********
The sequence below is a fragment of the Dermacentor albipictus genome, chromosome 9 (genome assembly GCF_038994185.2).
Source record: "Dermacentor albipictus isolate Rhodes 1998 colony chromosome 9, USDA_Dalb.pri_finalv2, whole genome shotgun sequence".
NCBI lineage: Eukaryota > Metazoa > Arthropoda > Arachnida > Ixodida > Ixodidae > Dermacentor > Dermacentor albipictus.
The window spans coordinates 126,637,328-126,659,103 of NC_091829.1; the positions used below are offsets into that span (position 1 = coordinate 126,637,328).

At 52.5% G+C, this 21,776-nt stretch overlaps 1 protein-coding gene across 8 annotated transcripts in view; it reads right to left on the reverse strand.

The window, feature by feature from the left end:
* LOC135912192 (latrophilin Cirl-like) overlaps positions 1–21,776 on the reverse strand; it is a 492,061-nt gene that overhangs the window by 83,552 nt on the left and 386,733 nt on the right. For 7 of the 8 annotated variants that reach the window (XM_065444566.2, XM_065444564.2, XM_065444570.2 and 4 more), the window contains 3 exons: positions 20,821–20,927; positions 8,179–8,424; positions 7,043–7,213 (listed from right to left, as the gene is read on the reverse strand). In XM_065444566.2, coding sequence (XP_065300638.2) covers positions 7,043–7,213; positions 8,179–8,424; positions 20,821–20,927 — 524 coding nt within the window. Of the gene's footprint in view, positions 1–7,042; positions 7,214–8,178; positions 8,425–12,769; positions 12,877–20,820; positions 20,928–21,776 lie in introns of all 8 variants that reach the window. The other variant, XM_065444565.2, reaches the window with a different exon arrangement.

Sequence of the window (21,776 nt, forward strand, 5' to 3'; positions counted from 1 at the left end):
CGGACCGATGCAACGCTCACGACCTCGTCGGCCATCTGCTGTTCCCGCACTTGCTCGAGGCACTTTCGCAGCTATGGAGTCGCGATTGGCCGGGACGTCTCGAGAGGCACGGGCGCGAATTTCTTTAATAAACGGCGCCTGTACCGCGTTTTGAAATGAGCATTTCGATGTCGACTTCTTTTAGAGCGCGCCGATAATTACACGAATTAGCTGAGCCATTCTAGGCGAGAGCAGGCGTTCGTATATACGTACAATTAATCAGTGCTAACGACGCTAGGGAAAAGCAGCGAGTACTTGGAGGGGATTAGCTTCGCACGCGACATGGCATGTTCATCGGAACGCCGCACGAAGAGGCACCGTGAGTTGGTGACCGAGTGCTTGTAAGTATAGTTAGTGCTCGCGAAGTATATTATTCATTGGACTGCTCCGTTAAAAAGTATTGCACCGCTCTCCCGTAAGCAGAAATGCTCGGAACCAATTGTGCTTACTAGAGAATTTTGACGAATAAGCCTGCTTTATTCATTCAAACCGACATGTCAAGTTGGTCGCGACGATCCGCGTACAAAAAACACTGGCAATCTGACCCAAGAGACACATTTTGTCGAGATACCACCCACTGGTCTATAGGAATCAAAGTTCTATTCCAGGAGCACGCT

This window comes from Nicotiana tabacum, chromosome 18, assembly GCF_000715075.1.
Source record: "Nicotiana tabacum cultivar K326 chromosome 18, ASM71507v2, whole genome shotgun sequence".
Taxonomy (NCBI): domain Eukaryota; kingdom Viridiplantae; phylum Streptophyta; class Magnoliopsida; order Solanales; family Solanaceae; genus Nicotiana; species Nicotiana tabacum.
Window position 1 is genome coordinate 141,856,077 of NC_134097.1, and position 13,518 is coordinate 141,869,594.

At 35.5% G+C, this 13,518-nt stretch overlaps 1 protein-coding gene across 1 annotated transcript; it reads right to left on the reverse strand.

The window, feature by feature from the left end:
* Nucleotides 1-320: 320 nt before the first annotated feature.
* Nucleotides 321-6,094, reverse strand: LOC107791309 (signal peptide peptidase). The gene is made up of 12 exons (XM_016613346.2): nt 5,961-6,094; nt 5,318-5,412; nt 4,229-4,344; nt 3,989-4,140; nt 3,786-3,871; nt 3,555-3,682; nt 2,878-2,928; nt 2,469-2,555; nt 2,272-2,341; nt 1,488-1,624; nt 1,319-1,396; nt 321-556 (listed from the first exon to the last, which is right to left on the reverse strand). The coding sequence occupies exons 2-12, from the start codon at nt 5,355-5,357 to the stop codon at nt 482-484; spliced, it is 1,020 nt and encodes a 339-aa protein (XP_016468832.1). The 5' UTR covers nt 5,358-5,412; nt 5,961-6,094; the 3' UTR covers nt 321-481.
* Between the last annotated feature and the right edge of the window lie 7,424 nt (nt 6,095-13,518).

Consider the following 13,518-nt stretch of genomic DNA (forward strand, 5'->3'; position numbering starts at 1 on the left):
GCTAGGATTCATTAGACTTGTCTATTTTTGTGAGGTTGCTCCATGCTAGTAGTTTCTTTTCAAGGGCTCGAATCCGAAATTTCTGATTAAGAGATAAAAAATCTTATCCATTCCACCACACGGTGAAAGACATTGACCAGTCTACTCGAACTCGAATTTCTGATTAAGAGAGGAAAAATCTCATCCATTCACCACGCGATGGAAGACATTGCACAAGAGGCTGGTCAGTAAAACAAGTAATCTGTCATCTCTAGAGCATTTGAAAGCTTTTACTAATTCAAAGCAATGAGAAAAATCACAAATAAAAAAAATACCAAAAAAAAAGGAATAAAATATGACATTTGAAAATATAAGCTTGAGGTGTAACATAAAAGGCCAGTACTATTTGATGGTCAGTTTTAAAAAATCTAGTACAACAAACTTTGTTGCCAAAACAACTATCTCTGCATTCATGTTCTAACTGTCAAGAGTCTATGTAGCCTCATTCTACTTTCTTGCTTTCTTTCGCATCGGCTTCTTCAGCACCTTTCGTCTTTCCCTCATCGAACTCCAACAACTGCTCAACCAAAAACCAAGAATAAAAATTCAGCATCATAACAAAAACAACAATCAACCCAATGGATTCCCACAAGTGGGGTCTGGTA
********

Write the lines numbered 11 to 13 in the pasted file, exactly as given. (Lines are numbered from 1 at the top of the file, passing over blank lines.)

Source record: "Nicotiana tabacum cultivar K326 chromosome 18, ASM71507v2, whole genome shotgun sequence".
Taxonomy (NCBI): domain Eukaryota; kingdom Viridiplantae; phylum Streptophyta; class Magnoliopsida; order Solanales; family Solanaceae; genus Nicotiana; species Nicotiana tabacum.
Window position 1 is genome coordinate 141,856,077 of NC_134097.1, and position 13,518 is coordinate 141,869,594.